Monday, October 18, 2010

A trip to the National Portrait Gallery

In order to see Tim Noble and Sue Webster's sculpture of Isabella Blow's head provoked many different reactions from the group.

  
A piece constructed almost entirely from taxidermy is always going to polarise opinions. I, personally, was struck with intrigue towards the image when I first saw it and immediately wanted to learn more. According to the National Portrait Gallery, Noble and Webster used the imagery of a head on a stake and constructed the piece from mainly dead rats and ravens in order to reflect on Blow's own mortality and suicide (on May 6th, 2007, Blow tragically ingested the weedkiller Paraquat and passed away the next day). The inclusion of a Manalo Blahnik heel and red lipstick container adds something of Issy's own personality to the piece, whose key style was underpinned by these two features. In fact, Isabella has a close relationship with taxidermy herself, often wearing extravagent headpieces and hats made for her by Philip Treacy using a number of different deacesed creatures.

However, through looking at the image more, there are others themes that do not just focus on the ideas of death and mortality. Blow was a very famous woman, well-known in high society and often snapped by the paps at fashion events and shows. The idea of the head on a stake, a medieval tactic often used to make an example of somebody, could therefore hint towards Isabella's fame and the spectacle of her very public death (images of her funeral can be viewed online at the BBC website here.)

Not only does the image hint towards the world of fame, it could also be said to hint towards concepts of beauty or, more aptly, what we consider to be ugly. Blow had been quoted that, although it pained her to say it, she considered herself ugly or an "alien". In fact, the reason she wore such extravagant hats was because it was "a cheaper and less painful form of plastic surgery". Through these quotes of Isabella's we can see a woman torn apart by the hegemonic images of beauty perpetuated in the media, leading her to believe that her unique visage could never be considered beautiful. However, there were many who would have regarded Blow's face to be something of a wonder, and it was not rare for her to be featured in magazine photo shoots. The use of taxidermy can therefore be a metaphor for the paradox of Isabella's beauty - although many would consider stuffed, dead animals to be disturbing, ugly and unpleasant to look at, many other people would take great delight in their ability to capture the original beauty and life of the animal.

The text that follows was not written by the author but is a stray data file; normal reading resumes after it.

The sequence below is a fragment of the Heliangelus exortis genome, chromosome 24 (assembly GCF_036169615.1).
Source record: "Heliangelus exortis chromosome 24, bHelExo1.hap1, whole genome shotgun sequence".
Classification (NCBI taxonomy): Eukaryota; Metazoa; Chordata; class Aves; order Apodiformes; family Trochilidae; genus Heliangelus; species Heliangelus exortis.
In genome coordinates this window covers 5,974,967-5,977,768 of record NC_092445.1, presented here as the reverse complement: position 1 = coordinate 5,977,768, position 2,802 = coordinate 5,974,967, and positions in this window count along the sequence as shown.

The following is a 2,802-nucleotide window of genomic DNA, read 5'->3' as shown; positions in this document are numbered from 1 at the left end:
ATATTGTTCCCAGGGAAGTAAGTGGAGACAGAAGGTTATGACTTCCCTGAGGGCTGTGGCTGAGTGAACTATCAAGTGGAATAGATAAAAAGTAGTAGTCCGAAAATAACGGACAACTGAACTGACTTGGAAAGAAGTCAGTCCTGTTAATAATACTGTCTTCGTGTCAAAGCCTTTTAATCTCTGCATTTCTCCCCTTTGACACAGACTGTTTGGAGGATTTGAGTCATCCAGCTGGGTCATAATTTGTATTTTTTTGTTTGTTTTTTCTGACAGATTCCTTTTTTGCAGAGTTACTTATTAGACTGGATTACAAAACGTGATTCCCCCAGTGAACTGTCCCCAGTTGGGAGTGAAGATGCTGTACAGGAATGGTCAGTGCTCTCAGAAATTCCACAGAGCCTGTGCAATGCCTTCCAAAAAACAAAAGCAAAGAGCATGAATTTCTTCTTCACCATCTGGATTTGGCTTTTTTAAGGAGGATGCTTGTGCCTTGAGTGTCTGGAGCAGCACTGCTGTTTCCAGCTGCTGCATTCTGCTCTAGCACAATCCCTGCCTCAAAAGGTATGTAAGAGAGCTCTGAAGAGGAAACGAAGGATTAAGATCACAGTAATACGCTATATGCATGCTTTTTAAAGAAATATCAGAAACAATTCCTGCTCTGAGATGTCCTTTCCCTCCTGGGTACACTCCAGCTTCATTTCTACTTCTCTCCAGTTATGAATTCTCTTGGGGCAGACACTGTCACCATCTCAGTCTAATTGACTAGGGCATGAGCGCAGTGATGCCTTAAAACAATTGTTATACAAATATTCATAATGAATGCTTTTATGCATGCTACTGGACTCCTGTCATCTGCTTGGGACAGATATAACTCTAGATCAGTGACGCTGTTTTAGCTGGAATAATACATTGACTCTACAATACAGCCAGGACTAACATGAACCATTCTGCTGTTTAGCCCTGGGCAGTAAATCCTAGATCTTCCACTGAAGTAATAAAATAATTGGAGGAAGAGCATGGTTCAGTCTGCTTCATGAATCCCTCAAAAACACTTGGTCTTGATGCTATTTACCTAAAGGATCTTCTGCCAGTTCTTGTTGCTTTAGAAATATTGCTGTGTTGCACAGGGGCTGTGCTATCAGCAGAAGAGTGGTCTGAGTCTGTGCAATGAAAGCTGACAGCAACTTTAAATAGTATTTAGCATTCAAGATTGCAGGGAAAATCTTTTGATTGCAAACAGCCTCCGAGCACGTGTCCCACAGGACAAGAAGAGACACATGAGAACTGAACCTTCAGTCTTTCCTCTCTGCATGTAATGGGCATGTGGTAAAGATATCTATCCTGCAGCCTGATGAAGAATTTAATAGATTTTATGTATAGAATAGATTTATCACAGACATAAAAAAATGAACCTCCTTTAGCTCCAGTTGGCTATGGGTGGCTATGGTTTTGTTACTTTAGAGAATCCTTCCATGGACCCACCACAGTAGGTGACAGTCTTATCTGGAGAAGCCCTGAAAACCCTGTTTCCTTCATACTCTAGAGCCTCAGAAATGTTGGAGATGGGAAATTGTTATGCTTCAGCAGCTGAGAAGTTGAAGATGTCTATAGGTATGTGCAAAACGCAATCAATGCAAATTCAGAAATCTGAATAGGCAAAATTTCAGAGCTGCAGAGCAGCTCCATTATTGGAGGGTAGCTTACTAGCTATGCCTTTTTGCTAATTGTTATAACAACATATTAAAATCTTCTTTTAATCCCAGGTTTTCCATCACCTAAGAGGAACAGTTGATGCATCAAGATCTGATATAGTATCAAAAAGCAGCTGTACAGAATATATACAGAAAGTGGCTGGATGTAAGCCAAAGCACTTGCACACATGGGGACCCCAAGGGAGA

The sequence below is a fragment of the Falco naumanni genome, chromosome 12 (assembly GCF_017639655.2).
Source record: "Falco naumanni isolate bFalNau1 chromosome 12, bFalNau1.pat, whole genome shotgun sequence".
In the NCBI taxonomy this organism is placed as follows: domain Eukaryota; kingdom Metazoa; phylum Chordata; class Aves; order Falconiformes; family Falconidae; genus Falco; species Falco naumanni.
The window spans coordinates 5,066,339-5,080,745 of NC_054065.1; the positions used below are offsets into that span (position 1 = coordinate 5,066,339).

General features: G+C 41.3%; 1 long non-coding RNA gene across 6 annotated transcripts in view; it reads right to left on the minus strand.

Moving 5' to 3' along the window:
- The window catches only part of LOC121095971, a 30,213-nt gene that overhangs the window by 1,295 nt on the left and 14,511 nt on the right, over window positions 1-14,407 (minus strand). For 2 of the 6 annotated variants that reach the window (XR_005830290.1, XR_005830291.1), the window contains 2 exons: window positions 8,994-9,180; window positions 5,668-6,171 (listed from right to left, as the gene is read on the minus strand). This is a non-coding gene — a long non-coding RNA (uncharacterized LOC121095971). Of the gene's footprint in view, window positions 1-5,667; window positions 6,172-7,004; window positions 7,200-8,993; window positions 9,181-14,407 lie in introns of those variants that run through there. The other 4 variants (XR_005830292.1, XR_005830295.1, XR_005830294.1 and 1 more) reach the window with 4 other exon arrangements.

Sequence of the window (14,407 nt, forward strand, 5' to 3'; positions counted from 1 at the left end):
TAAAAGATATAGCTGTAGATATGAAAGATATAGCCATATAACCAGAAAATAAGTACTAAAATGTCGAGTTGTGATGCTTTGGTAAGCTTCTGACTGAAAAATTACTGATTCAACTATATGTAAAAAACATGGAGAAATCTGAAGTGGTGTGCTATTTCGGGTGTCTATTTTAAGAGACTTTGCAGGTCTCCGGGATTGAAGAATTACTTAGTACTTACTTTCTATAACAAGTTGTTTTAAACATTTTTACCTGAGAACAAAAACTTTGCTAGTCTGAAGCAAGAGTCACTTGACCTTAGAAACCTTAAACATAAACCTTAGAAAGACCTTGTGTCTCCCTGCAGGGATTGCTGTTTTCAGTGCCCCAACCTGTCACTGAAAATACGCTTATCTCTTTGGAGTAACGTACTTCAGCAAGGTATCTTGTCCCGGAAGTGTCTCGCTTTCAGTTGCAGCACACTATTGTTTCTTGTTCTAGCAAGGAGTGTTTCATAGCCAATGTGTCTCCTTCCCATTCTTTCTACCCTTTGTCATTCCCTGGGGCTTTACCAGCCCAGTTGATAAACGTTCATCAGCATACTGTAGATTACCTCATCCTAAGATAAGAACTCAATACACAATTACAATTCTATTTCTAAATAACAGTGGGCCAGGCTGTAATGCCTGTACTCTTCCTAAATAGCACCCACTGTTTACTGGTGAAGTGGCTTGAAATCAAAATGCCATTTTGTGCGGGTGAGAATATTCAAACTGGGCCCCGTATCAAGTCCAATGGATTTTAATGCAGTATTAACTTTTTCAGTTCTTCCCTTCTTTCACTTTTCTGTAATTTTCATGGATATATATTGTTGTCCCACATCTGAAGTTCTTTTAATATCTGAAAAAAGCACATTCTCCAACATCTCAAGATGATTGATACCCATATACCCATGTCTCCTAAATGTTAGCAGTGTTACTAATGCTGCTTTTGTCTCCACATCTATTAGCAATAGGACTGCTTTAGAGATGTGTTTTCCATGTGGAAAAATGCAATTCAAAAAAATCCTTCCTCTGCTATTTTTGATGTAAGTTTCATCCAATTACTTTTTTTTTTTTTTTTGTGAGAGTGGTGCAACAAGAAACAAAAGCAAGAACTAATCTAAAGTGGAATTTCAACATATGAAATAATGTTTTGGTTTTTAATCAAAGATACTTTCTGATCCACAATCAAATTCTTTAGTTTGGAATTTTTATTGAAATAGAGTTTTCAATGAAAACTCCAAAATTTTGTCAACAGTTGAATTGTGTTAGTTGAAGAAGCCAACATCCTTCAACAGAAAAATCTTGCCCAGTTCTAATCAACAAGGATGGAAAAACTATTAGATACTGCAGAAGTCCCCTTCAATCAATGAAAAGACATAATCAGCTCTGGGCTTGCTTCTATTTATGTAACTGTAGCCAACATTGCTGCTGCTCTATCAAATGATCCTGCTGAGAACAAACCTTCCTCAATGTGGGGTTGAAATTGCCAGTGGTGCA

The exhibition, therefore, evokes many different but equally strong reactions and thoughts from the viewer. Whilst mainly focusing on the issues of mortality and death, perhaps (ironically) the themes now most famously associated with Isabella's life, the sculpture also challenges aspects of wider society, in particular the worlds of fame and fashion that Isabella so fully lived in.

No comments:

Post a Comment